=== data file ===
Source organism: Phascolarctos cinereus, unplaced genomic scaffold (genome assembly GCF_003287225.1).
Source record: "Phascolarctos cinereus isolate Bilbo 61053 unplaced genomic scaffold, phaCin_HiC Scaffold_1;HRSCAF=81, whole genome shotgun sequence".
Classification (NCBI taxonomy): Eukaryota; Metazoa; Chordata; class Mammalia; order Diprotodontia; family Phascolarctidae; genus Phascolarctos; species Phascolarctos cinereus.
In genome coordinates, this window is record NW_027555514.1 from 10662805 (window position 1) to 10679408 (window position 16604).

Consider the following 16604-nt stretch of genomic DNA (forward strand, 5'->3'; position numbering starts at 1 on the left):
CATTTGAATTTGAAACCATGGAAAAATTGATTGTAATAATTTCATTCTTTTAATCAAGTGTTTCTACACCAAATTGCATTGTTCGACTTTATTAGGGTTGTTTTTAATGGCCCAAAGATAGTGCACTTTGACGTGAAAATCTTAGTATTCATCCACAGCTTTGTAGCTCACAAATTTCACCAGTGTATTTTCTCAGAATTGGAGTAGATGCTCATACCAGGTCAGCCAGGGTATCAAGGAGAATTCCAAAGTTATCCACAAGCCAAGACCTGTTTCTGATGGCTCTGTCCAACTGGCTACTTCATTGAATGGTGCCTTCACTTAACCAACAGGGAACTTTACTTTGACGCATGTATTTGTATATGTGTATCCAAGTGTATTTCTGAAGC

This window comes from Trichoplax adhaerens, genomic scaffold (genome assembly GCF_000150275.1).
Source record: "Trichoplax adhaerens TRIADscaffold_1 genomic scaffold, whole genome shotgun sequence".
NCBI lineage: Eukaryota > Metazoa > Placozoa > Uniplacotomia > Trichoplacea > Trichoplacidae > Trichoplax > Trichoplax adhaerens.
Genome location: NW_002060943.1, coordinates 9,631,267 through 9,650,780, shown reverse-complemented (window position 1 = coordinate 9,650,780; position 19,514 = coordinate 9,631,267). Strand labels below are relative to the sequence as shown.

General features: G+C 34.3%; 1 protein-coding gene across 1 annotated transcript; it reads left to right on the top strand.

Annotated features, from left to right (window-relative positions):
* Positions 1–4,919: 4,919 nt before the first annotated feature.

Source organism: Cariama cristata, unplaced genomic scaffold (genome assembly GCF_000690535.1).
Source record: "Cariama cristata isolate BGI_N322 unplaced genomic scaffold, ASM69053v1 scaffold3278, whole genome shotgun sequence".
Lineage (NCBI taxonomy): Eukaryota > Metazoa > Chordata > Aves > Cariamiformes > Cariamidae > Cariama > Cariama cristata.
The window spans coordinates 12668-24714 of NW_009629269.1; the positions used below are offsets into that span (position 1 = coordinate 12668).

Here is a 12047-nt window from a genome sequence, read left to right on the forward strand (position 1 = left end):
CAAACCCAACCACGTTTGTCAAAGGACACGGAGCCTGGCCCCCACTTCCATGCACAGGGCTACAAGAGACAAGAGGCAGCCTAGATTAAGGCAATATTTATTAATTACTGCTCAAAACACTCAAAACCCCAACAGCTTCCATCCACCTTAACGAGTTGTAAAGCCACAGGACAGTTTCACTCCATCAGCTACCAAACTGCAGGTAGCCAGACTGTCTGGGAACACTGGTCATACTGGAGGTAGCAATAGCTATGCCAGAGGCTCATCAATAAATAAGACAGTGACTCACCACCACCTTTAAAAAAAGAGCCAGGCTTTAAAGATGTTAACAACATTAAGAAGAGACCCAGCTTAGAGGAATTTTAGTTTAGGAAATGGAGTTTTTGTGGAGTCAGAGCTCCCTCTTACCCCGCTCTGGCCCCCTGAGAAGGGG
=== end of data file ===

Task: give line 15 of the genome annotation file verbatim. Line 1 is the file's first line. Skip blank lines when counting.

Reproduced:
Source record: "Cariama cristata isolate BGI_N322 unplaced genomic scaffold, ASM69053v1 scaffold3278, whole genome shotgun sequence".